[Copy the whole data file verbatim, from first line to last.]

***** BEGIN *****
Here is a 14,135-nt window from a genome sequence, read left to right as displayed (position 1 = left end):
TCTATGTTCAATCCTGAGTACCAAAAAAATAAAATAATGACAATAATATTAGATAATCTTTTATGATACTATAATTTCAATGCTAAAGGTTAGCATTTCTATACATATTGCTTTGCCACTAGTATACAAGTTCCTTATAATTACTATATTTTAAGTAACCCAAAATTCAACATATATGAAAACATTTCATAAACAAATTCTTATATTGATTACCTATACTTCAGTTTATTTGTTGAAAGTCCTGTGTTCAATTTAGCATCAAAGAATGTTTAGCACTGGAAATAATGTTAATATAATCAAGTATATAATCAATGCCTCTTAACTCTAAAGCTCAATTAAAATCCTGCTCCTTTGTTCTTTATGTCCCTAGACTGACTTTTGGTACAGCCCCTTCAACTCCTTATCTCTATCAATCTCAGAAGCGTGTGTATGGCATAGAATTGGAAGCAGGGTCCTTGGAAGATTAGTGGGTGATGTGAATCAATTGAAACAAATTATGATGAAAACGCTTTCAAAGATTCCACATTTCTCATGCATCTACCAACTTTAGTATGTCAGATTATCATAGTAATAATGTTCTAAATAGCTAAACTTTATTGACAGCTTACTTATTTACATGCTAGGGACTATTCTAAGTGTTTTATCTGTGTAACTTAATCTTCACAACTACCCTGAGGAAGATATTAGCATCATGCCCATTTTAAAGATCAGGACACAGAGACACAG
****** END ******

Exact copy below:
Here is a 14,135-nt window from a genome sequence, read left to right as displayed (position 1 = left end):
TCTATGTTCAATCCTGAGTACCAAAAAAATAAAATAATGACAATAATATTAGATAATCTTTTATGATACTATAATTTCAATGCTAAAGGTTAGCATTTCTATACATATTGCTTTGCCACTAGTATACAAGTTCCTTATAATTACTATATTTTAAGTAACCCAAAATTCAACATATATGAAAACATTTCATAAACAAATTCTTATATTGATTACCTATACTTCAGTTTATTTGTTGAAAGTCCTGTGTTCAATTTAGCATCAAAGAATGTTTAGCACTGGAAATAATGTTAATATAATCAAGTATATAATCAATGCCTCTTAACTCTAAAGCTCAATTAAAATCCTGCTCCTTTGTTCTTTATGTCCCTAGACTGACTTTTGGTACAGCCCCTTCAACTCCTTATCTCTATCAATCTCAGAAGCGTGTGTATGGCATAGAATTGGAAGCAGGGTCCTTGGAAGATTAGTGGGTGATGTGAATCAATTGAAACAAATTATGATGAAAACGCTTTCAAAGATTCCACATTTCTCATGCATCTACCAACTTTAGTATGTCAGATTATCATAGTAATAATGTTCTAAATAGCTAAACTTTATTGACAGCTTACTTATTTACATGCTAGGGACTATTCTAAGTGTTTTATCTGTGTAACTTAATCTTCACAACTACCCTGAGGAAGATATTAGCATCATGCCCATTTTAAAGATCAGGACACAGAGACACAG